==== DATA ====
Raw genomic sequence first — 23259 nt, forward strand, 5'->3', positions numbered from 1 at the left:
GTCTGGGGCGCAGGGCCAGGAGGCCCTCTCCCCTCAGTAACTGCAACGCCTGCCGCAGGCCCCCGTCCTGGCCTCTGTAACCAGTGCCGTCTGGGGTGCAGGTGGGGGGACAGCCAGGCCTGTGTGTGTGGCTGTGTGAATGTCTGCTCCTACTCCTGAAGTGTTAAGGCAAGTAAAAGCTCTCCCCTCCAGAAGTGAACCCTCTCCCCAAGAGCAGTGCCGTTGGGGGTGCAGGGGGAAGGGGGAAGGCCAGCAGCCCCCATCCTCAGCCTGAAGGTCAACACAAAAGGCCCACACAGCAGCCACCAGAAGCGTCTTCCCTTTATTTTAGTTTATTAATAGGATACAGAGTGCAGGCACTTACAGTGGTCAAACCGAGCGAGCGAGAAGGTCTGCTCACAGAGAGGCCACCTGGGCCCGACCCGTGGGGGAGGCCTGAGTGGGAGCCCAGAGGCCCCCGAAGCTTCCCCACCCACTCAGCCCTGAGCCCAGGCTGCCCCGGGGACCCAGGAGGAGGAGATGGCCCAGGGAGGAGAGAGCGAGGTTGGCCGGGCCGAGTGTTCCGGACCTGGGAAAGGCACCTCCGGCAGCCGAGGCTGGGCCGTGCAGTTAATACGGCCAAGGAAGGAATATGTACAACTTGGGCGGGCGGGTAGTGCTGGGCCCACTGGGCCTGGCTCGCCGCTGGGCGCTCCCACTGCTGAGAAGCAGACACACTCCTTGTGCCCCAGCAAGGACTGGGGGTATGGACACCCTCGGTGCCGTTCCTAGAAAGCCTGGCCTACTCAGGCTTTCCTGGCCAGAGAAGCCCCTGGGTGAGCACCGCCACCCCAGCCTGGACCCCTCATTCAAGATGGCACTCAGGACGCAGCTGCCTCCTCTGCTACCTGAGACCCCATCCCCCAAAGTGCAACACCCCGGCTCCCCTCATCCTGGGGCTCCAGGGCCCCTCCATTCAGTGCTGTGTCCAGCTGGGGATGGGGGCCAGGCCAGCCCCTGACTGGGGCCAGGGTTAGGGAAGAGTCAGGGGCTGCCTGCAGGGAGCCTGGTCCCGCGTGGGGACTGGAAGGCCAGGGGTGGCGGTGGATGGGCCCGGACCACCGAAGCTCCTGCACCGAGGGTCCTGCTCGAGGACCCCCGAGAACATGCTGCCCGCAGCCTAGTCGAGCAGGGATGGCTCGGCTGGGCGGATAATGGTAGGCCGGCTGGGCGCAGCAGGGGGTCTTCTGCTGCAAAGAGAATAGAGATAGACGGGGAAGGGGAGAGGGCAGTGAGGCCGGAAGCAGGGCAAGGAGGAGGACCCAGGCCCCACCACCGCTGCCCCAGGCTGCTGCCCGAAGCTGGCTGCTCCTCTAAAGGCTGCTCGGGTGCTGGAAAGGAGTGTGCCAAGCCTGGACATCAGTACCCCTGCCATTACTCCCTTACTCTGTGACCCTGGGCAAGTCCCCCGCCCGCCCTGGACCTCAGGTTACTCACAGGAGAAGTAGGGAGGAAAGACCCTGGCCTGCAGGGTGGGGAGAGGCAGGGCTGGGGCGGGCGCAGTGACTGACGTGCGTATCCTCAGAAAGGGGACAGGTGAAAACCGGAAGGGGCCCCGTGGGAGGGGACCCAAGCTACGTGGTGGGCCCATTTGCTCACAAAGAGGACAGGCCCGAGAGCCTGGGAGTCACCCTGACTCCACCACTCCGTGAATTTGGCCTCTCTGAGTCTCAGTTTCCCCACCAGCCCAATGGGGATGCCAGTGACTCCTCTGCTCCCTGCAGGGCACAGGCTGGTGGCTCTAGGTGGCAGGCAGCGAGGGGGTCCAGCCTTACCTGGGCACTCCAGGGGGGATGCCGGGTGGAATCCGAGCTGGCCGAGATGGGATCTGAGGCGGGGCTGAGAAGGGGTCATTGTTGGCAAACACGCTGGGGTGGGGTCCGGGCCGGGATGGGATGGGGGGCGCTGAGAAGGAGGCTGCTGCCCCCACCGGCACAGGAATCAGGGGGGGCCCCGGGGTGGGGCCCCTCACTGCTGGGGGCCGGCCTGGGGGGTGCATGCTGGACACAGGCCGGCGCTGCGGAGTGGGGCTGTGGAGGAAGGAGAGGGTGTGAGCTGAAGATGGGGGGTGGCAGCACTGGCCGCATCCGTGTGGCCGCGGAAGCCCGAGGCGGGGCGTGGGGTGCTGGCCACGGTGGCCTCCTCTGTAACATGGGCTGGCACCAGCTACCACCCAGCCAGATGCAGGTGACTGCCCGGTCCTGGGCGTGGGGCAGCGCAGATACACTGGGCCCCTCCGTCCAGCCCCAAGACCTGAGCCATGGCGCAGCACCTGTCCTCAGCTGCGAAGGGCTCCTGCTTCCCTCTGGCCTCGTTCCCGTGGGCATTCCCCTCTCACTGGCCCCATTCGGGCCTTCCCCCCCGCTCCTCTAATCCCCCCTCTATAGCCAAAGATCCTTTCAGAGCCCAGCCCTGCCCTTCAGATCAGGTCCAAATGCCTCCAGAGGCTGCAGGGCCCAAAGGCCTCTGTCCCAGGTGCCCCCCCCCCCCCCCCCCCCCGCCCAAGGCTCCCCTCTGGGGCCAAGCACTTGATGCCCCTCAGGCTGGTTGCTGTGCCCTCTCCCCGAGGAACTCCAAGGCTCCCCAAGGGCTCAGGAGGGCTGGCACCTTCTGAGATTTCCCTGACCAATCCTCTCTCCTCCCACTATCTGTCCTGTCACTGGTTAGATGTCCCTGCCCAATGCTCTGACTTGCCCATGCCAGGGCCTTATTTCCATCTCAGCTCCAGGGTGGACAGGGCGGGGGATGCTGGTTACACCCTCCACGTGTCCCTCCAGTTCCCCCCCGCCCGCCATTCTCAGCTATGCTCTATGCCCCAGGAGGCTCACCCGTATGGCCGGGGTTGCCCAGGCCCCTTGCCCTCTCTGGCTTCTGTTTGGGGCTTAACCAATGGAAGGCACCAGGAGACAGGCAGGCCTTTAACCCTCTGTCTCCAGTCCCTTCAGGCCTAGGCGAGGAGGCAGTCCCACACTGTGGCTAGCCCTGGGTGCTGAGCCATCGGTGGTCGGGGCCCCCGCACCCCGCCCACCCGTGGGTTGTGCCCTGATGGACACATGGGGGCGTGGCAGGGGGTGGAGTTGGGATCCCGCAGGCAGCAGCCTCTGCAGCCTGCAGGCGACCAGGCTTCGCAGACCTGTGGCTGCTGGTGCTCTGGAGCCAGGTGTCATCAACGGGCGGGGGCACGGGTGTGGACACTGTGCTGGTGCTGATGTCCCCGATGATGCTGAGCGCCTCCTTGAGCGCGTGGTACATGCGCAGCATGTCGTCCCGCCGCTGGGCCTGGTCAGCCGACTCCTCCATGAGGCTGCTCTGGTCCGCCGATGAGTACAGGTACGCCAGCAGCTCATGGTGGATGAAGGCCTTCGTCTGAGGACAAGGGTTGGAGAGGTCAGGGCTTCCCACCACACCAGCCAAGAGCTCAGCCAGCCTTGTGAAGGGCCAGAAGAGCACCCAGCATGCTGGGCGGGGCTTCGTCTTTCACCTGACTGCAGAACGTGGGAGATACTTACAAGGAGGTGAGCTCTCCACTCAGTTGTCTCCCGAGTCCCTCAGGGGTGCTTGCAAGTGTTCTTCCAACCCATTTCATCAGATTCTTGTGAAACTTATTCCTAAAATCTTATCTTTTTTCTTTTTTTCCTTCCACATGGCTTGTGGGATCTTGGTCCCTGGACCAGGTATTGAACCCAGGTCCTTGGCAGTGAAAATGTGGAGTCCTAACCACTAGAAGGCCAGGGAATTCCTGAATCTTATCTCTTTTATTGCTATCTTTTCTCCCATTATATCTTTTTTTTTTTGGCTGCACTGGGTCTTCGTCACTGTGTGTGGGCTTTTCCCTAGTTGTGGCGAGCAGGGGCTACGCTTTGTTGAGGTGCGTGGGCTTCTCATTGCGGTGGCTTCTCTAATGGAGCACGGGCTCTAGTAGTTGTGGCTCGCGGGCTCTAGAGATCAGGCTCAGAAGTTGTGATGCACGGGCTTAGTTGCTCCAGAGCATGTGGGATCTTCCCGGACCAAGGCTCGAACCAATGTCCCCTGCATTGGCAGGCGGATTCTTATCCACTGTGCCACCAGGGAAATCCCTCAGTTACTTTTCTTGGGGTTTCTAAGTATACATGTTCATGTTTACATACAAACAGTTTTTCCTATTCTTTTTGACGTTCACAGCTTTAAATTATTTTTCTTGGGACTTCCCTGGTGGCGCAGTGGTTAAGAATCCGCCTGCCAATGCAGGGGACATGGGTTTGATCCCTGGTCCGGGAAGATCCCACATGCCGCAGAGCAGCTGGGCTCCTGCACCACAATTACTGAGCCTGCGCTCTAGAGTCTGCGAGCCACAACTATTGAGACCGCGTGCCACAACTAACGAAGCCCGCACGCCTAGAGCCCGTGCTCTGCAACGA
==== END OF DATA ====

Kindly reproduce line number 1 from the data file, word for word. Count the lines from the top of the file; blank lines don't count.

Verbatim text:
Raw genomic sequence first — 23259 nt, forward strand, 5'->3', positions numbered from 1 at the left: